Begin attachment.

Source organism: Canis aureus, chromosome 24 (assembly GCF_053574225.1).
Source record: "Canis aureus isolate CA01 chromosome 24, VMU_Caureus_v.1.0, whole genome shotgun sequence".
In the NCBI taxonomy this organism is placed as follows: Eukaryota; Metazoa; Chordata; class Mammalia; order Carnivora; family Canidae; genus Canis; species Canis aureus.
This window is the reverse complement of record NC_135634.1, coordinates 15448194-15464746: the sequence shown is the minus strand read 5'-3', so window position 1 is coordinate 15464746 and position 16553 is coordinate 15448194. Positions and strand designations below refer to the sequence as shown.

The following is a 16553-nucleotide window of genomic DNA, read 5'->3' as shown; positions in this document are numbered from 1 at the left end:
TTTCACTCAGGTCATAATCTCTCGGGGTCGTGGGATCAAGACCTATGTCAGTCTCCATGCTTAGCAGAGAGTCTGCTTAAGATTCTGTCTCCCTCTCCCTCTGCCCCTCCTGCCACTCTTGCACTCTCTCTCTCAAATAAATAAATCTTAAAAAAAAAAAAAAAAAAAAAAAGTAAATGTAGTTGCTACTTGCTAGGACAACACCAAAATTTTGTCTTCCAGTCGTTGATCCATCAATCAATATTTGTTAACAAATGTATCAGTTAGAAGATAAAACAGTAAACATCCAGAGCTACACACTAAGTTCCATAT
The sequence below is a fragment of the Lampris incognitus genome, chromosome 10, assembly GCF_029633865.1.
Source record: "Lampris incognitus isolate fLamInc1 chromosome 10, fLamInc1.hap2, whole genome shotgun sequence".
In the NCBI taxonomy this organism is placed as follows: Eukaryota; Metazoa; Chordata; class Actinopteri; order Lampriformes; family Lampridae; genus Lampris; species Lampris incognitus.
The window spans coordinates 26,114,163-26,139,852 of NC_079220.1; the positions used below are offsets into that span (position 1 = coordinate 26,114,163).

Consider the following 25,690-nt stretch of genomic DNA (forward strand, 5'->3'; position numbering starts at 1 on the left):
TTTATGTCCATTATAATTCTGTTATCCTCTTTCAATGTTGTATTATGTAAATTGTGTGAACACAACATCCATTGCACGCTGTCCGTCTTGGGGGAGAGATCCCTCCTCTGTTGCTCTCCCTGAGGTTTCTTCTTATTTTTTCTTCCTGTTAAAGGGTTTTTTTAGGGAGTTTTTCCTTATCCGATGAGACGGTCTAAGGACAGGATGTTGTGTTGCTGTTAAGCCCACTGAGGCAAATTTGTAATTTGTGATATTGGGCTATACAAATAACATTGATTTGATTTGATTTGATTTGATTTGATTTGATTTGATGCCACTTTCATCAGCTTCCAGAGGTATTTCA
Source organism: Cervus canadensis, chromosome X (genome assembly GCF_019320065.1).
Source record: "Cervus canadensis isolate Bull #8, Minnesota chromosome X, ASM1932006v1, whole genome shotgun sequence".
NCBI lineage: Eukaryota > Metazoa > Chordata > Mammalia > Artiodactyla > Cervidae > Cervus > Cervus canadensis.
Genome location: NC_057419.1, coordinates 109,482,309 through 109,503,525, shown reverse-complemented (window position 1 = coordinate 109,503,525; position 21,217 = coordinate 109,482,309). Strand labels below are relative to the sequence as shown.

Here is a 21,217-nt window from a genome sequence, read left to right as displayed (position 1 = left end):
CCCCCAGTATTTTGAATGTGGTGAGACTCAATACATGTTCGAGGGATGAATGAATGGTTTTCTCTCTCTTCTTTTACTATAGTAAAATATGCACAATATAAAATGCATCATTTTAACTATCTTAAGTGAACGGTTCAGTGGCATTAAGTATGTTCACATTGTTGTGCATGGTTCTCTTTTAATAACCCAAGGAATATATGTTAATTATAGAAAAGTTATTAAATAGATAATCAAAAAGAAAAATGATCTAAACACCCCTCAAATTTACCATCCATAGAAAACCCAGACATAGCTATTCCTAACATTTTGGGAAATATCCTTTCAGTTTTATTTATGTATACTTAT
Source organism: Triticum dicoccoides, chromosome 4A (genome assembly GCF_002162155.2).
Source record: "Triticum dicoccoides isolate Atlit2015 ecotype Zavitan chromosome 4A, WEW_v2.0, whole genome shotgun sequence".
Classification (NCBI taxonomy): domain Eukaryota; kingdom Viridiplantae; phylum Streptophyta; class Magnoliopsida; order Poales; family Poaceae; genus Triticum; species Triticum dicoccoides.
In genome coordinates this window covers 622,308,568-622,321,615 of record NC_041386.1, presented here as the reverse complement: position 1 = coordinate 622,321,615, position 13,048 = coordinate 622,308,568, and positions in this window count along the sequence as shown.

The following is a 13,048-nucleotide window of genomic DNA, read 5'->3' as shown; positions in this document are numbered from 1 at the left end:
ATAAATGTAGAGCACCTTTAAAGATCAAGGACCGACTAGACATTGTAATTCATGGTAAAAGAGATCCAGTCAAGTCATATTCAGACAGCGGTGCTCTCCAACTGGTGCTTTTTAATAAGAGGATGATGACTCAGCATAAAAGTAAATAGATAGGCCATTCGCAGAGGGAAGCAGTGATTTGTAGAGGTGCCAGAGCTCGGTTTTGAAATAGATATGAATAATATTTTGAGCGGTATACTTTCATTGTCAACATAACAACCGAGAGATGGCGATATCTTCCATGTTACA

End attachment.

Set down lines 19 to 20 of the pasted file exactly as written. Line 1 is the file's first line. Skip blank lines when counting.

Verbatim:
Source organism: Triticum dicoccoides, chromosome 4A (genome assembly GCF_002162155.2).
Source record: "Triticum dicoccoides isolate Atlit2015 ecotype Zavitan chromosome 4A, WEW_v2.0, whole genome shotgun sequence".